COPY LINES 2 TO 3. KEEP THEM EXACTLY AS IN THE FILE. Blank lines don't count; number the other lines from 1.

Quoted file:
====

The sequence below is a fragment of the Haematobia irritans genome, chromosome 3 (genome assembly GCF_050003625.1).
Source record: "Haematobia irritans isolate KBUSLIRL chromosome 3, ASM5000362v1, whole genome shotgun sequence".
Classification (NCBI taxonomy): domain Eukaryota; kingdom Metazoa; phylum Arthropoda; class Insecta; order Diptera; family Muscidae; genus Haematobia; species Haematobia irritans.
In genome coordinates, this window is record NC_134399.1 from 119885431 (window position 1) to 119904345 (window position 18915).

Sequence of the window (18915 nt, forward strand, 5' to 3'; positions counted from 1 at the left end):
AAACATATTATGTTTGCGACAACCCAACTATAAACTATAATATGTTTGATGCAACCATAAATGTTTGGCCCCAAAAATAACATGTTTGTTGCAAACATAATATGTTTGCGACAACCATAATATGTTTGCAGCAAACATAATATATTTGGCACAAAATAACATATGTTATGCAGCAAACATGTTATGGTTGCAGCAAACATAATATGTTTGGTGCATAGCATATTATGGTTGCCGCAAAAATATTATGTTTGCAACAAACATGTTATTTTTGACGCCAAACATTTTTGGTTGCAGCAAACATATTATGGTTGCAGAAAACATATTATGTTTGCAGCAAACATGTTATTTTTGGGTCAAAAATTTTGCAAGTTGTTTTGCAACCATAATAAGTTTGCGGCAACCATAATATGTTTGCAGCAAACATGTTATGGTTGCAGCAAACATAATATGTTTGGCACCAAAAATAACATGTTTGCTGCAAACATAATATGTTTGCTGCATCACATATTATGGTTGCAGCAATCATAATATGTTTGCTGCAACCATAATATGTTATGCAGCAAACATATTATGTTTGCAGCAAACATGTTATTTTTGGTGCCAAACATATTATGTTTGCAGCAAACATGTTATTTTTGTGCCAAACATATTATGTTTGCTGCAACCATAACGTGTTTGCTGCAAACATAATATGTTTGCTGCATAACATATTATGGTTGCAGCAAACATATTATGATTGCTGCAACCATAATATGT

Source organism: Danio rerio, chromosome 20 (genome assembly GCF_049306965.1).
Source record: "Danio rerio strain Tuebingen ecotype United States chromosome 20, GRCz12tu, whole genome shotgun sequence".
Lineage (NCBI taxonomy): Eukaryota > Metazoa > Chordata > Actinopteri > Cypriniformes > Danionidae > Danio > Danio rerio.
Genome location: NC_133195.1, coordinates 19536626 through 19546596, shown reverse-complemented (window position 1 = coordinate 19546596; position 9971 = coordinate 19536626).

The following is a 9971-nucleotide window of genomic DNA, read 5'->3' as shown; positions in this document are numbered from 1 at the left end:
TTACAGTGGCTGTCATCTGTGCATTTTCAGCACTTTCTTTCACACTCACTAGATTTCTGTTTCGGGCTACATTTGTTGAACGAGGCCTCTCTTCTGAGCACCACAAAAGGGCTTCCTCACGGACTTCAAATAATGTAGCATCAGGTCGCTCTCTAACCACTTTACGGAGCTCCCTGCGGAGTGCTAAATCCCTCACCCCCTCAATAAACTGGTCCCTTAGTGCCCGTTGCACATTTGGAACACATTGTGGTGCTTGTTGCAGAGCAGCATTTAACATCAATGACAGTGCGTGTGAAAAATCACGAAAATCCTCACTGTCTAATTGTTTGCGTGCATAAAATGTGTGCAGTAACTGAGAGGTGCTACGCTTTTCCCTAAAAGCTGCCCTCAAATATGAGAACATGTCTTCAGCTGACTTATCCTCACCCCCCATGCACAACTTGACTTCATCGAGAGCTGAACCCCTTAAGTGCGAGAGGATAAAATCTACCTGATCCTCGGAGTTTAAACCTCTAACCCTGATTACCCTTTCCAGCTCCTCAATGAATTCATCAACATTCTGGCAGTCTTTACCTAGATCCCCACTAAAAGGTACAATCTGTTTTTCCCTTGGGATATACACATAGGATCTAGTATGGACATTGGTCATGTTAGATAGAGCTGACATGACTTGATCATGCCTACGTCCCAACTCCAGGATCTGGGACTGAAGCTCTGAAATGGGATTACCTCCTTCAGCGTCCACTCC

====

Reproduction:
Source record: "Haematobia irritans isolate KBUSLIRL chromosome 3, ASM5000362v1, whole genome shotgun sequence".
Classification (NCBI taxonomy): domain Eukaryota; kingdom Metazoa; phylum Arthropoda; class Insecta; order Diptera; family Muscidae; genus Haematobia; species Haematobia irritans.